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MARKER DATABASE
“Bite-Size Bits of Local, National, and Global History”
“Bite-Size Bits of Local, National, and Global History”

Los Angeles in Los Angeles County, California — The American West (Pacific Coastal)
 

First Jewish Site in Los Angeles

 
 
First Jewish Site Marker image. Click for full size.
By Craig Baker, August 4, 2018
1. First Jewish Site Marker
Inscription.  The Hebrew Benevolent Society of Los Angeles (1854), first charitable organization in the city, acquired this site from the city council by deed of April 9, 1855. This purchase of a sacred burial ground represented the first organized community effort by the pioneer Jewish settlers.
 
Erected 1968 by California State Parks, and Jewish Federation Council of Los Angeles. (Marker Number 822.)
 
Topics and series. This historical marker is listed in these topic lists: Cemeteries & Burial SitesChurches & Religion. In addition, it is included in the California Historical Landmarks series list.
 
Location. 34° 4.172′ N, 118° 14.466′ W. Marker is in Los Angeles, California, in Los Angeles County. Marker is on Lilac Terrace west of Lookout Drive, on the left when traveling west. Located behind the Naval and Marine Corps Reserve Center. Touch for map. Marker is at or near this postal address: 784 Lilac Terrace, Los Angeles CA 90012, United States of America. Touch for directions.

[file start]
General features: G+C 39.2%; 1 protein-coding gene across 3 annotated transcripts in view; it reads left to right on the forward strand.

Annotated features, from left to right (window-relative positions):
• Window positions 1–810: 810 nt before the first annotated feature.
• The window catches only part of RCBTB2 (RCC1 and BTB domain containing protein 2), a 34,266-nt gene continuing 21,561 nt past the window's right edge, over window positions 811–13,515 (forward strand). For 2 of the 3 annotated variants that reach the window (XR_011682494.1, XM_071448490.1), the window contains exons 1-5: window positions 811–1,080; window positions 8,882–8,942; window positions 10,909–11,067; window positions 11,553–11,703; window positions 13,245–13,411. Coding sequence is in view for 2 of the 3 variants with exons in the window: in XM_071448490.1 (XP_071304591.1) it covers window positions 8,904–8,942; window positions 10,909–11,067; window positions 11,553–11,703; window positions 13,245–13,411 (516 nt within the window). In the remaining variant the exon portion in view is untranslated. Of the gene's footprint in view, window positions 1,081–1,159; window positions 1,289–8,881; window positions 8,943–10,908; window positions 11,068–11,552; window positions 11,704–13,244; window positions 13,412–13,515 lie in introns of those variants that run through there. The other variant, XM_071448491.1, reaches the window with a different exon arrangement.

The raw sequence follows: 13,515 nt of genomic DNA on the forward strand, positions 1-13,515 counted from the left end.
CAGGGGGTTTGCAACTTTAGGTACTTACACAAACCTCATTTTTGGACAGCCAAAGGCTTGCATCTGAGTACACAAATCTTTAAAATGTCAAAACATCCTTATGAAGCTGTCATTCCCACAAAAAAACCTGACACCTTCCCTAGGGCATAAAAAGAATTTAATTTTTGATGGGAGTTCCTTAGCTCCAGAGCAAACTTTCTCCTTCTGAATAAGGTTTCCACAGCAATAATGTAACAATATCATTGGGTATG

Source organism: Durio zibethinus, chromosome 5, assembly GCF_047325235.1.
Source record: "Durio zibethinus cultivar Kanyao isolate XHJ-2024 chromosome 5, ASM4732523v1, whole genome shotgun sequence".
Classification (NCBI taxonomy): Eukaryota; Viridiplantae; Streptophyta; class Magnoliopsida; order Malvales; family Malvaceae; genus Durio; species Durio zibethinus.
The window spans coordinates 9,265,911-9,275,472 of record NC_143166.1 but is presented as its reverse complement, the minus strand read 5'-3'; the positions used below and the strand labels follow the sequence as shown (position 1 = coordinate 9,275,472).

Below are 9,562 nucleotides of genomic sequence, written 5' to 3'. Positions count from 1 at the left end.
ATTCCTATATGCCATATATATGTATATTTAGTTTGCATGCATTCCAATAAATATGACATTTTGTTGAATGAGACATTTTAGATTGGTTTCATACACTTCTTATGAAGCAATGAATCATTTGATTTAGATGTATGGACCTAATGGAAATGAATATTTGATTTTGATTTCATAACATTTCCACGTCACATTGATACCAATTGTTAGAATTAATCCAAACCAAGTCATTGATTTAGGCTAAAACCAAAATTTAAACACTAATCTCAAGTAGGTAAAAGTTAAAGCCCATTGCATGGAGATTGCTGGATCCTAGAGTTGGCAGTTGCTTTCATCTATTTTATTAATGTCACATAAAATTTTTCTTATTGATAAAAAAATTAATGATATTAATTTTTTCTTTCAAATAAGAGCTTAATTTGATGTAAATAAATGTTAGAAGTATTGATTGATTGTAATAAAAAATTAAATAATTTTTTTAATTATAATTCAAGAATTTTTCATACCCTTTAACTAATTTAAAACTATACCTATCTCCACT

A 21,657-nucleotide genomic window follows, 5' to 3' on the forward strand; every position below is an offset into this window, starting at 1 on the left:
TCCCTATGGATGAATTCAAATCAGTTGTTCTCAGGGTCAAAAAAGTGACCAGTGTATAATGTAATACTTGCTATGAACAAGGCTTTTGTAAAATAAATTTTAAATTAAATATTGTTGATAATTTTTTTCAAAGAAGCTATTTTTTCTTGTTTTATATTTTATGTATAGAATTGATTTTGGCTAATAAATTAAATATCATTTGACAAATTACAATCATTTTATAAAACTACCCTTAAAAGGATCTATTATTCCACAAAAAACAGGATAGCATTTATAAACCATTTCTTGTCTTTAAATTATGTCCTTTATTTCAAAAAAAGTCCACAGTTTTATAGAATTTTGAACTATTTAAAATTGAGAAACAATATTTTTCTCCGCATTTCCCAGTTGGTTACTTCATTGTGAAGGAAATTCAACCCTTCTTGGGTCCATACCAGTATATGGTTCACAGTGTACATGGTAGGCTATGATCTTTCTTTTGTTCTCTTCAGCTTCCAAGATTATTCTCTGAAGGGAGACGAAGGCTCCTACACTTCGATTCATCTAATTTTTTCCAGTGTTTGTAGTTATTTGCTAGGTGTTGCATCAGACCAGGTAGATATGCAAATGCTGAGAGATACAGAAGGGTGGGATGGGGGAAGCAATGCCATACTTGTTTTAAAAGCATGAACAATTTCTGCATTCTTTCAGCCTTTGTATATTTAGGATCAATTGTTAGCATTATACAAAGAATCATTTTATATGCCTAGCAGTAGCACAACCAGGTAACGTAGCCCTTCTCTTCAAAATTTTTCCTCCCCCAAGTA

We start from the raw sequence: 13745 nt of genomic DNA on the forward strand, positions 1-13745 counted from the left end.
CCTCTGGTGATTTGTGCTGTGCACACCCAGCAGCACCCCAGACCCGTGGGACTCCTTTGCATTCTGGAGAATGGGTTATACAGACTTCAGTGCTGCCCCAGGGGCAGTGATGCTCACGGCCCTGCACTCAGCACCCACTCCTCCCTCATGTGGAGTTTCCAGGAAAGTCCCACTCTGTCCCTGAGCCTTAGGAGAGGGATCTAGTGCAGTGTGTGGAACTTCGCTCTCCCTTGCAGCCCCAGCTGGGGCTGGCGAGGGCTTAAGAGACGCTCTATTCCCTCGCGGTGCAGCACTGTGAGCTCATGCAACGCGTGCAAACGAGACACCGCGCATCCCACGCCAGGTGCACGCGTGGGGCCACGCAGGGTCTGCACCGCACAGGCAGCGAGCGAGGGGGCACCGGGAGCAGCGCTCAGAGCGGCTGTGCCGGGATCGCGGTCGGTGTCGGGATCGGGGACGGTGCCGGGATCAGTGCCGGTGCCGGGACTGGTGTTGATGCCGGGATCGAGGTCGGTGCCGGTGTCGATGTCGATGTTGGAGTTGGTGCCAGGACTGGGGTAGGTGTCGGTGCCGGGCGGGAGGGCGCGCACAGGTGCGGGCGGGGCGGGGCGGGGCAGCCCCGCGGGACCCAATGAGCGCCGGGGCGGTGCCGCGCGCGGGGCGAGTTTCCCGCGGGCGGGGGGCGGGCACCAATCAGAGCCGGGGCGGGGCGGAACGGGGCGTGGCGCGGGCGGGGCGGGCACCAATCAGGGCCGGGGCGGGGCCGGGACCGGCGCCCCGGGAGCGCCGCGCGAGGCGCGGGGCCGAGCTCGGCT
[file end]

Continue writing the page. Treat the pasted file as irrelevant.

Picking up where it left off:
Other nearby markers. At least 8 other markers are within walking distance of this marker. Naval and Marine Corps Reserve Center (about 500 feet away, measured in a direct line); World Trade Center Monument
First Jewish Site Marker image. Click for full size.
By Craig Baker, August 4, 2018
2. First Jewish Site Marker
(about 600 feet away); Mother Ditch and The History Slugs (approx. half a mile away); Carroll Avenue (approx. ¾ mile away); Portolá Trail (approx. 0.8 miles away); Fort Moore (approx. 0.8 miles away); Charlie Chaplin’s The Kid (approx. 0.8 miles away); Zanja Madre (approx. 0.8 miles away). Touch for a list and map of all markers in Los Angeles.
 
Regarding First Jewish Site in Los Angeles. This three-acre plot became the final resting place for 300 people. Those graves were moved between 1902 and 1910 to the Home of Peace Cemetery in East Los Angeles.
 
 
Credits. This page was last revised on September 2, 2018. It was originally submitted on August 30, 2018, by Craig Baker of Sylmar, California. This page has been viewed 116 times since then and 47 times this year. Photos:   1, 2. submitted on August 30, 2018, by Craig Baker of Sylmar, California. • Syd Whittle was the editor who published this page.
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Sep. 23, 2020